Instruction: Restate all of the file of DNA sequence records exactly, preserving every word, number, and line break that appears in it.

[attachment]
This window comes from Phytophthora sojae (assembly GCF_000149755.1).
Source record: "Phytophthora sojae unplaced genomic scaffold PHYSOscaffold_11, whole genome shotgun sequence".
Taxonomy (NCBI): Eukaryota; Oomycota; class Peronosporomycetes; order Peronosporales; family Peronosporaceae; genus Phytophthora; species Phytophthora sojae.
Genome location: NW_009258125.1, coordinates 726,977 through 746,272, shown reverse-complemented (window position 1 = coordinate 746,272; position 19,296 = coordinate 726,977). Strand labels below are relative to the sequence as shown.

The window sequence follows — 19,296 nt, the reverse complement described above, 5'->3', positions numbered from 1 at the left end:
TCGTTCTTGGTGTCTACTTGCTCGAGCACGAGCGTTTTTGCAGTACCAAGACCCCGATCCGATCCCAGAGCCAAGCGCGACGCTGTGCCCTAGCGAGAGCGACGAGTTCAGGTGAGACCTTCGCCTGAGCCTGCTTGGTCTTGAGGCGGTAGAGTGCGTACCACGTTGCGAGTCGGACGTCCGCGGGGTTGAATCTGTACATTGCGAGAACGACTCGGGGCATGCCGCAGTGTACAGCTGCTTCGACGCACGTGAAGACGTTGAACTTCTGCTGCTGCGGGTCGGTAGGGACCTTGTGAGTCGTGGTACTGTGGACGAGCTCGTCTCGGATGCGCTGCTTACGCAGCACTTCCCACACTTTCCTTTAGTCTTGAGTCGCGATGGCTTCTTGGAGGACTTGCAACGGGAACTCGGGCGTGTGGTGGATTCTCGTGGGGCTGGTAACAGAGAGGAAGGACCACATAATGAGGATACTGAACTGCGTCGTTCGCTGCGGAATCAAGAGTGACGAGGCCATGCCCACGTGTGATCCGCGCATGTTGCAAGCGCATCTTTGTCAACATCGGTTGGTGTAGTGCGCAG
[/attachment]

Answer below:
This window comes from Phytophthora sojae (assembly GCF_000149755.1).
Source record: "Phytophthora sojae unplaced genomic scaffold PHYSOscaffold_11, whole genome shotgun sequence".
Taxonomy (NCBI): Eukaryota; Oomycota; class Peronosporomycetes; order Peronosporales; family Peronosporaceae; genus Phytophthora; species Phytophthora sojae.
Genome location: NW_009258125.1, coordinates 726,977 through 746,272, shown reverse-complemented (window position 1 = coordinate 746,272; position 19,296 = coordinate 726,977). Strand labels below are relative to the sequence as shown.

The window sequence follows — 19,296 nt, the reverse complement described above, 5'->3', positions numbered from 1 at the left end:
TCGTTCTTGGTGTCTACTTGCTCGAGCACGAGCGTTTTTGCAGTACCAAGACCCCGATCCGATCCCAGAGCCAAGCGCGACGCTGTGCCCTAGCGAGAGCGACGAGTTCAGGTGAGACCTTCGCCTGAGCCTGCTTGGTCTTGAGGCGGTAGAGTGCGTACCACGTTGCGAGTCGGACGTCCGCGGGGTTGAATCTGTACATTGCGAGAACGACTCGGGGCATGCCGCAGTGTACAGCTGCTTCGACGCACGTGAAGACGTTGAACTTCTGCTGCTGCGGGTCGGTAGGGACCTTGTGAGTCGTGGTACTGTGGACGAGCTCGTCTCGGATGCGCTGCTTACGCAGCACTTCCCACACTTTCCTTTAGTCTTGAGTCGCGATGGCTTCTTGGAGGACTTGCAACGGGAACTCGGGCGTGTGGTGGATTCTCGTGGGGCTGGTAACAGAGAGGAAGGACCACATAATGAGGATACTGAACTGCGTCGTTCGCTGCGGAATCAAGAGTGACGAGGCCATGCCCACGTGTGATCCGCGCATGTTGCAAGCGCATCTTTGTCAACATCGGTTGGTGTAGTGCGCAG